Though I think the max file descriptors wouldn't be the culprit for this?
I haven't changed that yet.

On Mon, Mar 30, 2015 at 3:19 AM, Uwe Schindler <uwe.h.s...@gmail.com
<javascript:>> wrote:

You should read:
http://blog.thetaphi.de/2012/07/use-lucenes-mmapdirectory-on-64bit.html

Maybe this allows you to figure out what's going on! VIRT means nothing
about consumption, you should look at RES.

Thanks,
Uwe

Am Sonntag, 29. März 2015 22:23:00 UTC+2 schrieb Yogesh:

Hi,

I have a single node ES setup (50GB memory, 500GB disk, 4 cores) and I
run the Twitter river on it. I've set the ES_HEAP_SIZE to 5g. However, when
I do "top", the ES process shows the VIRT memory to be around 34g. That
would be I assume the max mapped memory. The %MEM though always hovers
around 10%

However, within a few days post-reboot, the memory used keeps going up.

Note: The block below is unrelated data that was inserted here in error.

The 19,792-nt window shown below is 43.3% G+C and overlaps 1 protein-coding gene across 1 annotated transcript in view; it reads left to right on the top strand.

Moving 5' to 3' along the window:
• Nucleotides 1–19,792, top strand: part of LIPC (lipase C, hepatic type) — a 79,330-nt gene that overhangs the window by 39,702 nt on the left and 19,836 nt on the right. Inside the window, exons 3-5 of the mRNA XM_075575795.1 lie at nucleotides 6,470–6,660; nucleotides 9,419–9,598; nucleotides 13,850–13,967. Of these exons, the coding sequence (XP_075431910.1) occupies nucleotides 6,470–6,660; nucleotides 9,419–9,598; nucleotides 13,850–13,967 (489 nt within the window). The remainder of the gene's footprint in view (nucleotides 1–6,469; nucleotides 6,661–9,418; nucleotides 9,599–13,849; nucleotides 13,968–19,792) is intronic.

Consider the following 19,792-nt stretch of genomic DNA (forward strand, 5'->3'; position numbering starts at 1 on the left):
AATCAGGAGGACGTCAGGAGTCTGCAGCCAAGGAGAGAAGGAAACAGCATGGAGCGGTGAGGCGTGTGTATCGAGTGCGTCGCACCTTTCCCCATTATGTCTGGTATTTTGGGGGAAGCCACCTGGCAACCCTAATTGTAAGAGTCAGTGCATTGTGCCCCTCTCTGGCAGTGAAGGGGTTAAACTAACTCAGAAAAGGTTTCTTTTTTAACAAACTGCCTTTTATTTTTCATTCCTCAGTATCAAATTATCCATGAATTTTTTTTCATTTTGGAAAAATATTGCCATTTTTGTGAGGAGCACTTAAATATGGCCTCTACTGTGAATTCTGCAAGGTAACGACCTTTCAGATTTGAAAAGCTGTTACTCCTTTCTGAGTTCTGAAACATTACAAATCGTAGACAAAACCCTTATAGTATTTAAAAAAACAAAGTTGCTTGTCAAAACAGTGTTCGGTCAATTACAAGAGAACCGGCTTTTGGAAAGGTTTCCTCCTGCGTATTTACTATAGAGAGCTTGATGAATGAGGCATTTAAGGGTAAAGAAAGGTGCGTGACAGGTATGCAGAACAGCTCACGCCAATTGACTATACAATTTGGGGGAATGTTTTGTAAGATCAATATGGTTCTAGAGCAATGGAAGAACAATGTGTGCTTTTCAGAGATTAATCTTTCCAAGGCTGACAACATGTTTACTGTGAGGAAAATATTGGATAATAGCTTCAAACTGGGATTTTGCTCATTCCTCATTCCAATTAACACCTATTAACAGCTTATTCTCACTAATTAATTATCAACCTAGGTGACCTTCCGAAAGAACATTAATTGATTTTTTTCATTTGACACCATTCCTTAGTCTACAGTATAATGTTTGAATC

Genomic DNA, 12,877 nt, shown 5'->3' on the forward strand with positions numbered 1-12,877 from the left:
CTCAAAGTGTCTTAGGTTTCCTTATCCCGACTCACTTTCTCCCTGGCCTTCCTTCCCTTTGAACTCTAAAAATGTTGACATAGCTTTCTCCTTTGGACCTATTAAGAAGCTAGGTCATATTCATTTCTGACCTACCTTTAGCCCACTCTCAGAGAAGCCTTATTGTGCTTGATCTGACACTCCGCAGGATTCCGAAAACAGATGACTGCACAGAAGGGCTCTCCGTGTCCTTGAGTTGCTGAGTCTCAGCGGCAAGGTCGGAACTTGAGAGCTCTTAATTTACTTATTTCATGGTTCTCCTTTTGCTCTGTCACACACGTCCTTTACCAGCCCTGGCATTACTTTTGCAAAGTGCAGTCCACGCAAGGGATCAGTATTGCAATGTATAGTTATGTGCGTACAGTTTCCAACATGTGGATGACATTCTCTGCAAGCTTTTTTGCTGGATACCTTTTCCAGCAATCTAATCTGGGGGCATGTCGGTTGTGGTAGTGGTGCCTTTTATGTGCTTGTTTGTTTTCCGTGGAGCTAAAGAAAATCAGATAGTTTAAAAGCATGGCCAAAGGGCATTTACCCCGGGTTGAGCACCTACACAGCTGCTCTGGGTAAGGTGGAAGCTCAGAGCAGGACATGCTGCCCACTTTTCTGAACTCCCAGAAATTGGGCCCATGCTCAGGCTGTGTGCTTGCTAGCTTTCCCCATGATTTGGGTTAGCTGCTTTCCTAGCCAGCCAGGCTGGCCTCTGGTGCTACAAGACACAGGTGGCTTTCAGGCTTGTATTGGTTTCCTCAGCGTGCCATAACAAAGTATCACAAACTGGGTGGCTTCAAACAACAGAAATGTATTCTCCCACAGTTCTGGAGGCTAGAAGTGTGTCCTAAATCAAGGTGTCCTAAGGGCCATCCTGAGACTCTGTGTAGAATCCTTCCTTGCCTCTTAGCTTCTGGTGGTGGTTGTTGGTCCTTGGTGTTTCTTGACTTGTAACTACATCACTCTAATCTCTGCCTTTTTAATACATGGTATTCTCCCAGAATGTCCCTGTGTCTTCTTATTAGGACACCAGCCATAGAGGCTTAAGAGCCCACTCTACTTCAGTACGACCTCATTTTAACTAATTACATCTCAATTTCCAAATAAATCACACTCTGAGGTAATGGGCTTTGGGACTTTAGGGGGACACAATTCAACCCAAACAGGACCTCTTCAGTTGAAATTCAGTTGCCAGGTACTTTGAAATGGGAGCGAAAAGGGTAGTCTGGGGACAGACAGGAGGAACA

From 10g to almost 50g (as shown in the third line) because of which my
other dbs start behaving badly. Below is the snapshot of "top". Despite the
fact that VIRT and %MEM still hover around the same 34g and 10%
respectively.

Please help me understand where is my memory going over time! My one
guess is that Lucene is eating it up. How do I remedy it?

Thanks-in-advance!

https://lh3.googleusercontent.com/-zD9y4f2Eqqk/VRhdtX2XtTI/AAAAAAAAAN8/aq8-wxm2bBg/s1600/top.png

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Also, we don't recommend running ES alongside other apps. As you can see
contention is an issue and you will have to pay the price there.

On 1 April 2015 at 03:27, Aaron Mefford aaron@mefford.org wrote:

You need to read up a bit on how memory is allocated in Linux.

In an ElasticSearch or Database server, this seems to be both, you want